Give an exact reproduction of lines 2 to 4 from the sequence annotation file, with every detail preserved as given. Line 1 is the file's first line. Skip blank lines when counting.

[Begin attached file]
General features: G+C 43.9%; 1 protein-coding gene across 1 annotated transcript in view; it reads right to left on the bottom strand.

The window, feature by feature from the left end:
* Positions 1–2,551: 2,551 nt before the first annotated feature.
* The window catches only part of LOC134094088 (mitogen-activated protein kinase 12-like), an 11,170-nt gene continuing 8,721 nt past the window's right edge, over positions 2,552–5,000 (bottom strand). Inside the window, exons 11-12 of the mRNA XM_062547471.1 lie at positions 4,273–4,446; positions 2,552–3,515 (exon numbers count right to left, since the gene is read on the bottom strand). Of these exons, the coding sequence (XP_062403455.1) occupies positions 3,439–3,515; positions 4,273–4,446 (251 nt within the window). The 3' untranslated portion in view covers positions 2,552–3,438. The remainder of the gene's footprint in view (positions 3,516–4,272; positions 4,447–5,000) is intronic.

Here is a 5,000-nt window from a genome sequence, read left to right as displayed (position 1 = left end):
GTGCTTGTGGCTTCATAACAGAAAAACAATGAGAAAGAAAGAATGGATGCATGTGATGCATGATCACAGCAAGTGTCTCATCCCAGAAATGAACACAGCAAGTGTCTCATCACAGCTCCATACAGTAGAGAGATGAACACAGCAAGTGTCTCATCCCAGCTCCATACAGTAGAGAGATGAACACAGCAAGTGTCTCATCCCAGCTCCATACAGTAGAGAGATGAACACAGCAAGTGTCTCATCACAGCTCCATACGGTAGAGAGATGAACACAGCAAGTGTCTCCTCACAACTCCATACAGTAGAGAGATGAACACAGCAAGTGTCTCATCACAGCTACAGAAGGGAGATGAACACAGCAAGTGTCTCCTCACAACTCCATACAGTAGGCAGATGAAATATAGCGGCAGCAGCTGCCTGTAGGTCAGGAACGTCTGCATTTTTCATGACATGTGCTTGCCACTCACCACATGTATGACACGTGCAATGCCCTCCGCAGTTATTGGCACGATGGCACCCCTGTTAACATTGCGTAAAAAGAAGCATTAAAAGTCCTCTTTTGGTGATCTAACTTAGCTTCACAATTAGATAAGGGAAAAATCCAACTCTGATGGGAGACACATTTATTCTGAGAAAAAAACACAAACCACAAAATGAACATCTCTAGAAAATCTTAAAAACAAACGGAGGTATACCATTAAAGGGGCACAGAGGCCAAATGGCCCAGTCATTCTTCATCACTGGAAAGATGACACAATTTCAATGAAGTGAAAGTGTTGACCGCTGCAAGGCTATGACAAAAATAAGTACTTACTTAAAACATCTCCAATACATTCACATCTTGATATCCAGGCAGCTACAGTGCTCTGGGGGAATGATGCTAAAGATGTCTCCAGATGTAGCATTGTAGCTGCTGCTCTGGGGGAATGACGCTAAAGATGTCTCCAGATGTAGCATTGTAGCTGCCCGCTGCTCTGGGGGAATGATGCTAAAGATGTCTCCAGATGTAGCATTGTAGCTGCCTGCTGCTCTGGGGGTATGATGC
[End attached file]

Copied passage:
The window, feature by feature from the left end:
* Positions 1–2,551: 2,551 nt before the first annotated feature.
* The window catches only part of LOC134094088 (mitogen-activated protein kinase 12-like), an 11,170-nt gene continuing 8,721 nt past the window's right edge, over positions 2,552–5,000 (bottom strand). Inside the window, exons 11-12 of the mRNA XM_062547471.1 lie at positions 4,273–4,446; positions 2,552–3,515 (exon numbers count right to left, since the gene is read on the bottom strand). Of these exons, the coding sequence (XP_062403455.1) occupies positions 3,439–3,515; positions 4,273–4,446 (251 nt within the window). The 3' untranslated portion in view covers positions 2,552–3,438. The remainder of the gene's footprint in view (positions 3,516–4,272; positions 4,447–5,000) is intronic.